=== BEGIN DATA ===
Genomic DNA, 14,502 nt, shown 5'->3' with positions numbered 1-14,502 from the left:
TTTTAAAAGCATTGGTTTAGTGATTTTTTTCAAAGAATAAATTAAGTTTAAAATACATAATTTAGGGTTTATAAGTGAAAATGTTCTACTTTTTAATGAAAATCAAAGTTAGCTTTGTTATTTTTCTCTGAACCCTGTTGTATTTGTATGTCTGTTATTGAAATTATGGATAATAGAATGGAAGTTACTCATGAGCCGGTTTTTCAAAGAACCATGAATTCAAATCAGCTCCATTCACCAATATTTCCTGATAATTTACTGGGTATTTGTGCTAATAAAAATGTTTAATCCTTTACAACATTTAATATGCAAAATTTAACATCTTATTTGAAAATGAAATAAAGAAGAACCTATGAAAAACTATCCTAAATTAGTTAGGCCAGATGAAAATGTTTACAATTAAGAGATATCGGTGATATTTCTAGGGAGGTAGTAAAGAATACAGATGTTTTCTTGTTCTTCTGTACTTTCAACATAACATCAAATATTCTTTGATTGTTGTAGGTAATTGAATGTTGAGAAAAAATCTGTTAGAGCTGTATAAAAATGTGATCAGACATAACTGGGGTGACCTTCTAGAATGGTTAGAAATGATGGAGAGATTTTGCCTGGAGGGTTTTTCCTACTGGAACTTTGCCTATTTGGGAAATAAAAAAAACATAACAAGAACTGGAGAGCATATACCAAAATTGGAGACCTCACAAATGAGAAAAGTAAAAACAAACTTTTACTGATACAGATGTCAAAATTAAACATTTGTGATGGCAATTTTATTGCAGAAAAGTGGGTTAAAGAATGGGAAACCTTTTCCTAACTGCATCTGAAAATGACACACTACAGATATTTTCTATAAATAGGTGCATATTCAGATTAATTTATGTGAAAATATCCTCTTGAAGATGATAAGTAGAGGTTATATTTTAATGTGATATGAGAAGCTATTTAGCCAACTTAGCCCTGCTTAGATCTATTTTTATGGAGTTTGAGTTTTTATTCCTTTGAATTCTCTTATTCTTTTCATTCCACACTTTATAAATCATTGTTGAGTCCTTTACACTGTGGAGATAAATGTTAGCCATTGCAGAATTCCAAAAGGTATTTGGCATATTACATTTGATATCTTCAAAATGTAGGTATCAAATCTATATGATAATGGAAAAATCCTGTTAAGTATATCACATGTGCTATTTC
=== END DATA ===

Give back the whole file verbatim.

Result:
Genomic DNA, 14,502 nt, shown 5'->3' with positions numbered 1-14,502 from the left:
TTTTAAAAGCATTGGTTTAGTGATTTTTTTCAAAGAATAAATTAAGTTTAAAATACATAATTTAGGGTTTATAAGTGAAAATGTTCTACTTTTTAATGAAAATCAAAGTTAGCTTTGTTATTTTTCTCTGAACCCTGTTGTATTTGTATGTCTGTTATTGAAATTATGGATAATAGAATGGAAGTTACTCATGAGCCGGTTTTTCAAAGAACCATGAATTCAAATCAGCTCCATTCACCAATATTTCCTGATAATTTACTGGGTATTTGTGCTAATAAAAATGTTTAATCCTTTACAACATTTAATATGCAAAATTTAACATCTTATTTGAAAATGAAATAAAGAAGAACCTATGAAAAACTATCCTAAATTAGTTAGGCCAGATGAAAATGTTTACAATTAAGAGATATCGGTGATATTTCTAGGGAGGTAGTAAAGAATACAGATGTTTTCTTGTTCTTCTGTACTTTCAACATAACATCAAATATTCTTTGATTGTTGTAGGTAATTGAATGTTGAGAAAAAATCTGTTAGAGCTGTATAAAAATGTGATCAGACATAACTGGGGTGACCTTCTAGAATGGTTAGAAATGATGGAGAGATTTTGCCTGGAGGGTTTTTCCTACTGGAACTTTGCCTATTTGGGAAATAAAAAAAACATAACAAGAACTGGAGAGCATATACCAAAATTGGAGACCTCACAAATGAGAAAAGTAAAAACAAACTTTTACTGATACAGATGTCAAAATTAAACATTTGTGATGGCAATTTTATTGCAGAAAAGTGGGTTAAAGAATGGGAAACCTTTTCCTAACTGCATCTGAAAATGACACACTACAGATATTTTCTATAAATAGGTGCATATTCAGATTAATTTATGTGAAAATATCCTCTTGAAGATGATAAGTAGAGGTTATATTTTAATGTGATATGAGAAGCTATTTAGCCAACTTAGCCCTGCTTAGATCTATTTTTATGGAGTTTGAGTTTTTATTCCTTTGAATTCTCTTATTCTTTTCATTCCACACTTTATAAATCATTGTTGAGTCCTTTACACTGTGGAGATAAATGTTAGCCATTGCAGAATTCCAAAAGGTATTTGGCATATTACATTTGATATCTTCAAAATGTAGGTATCAAATCTATATGATAATGGAAAAATCCTGTTAAGTATATCACATGTGCTATTTC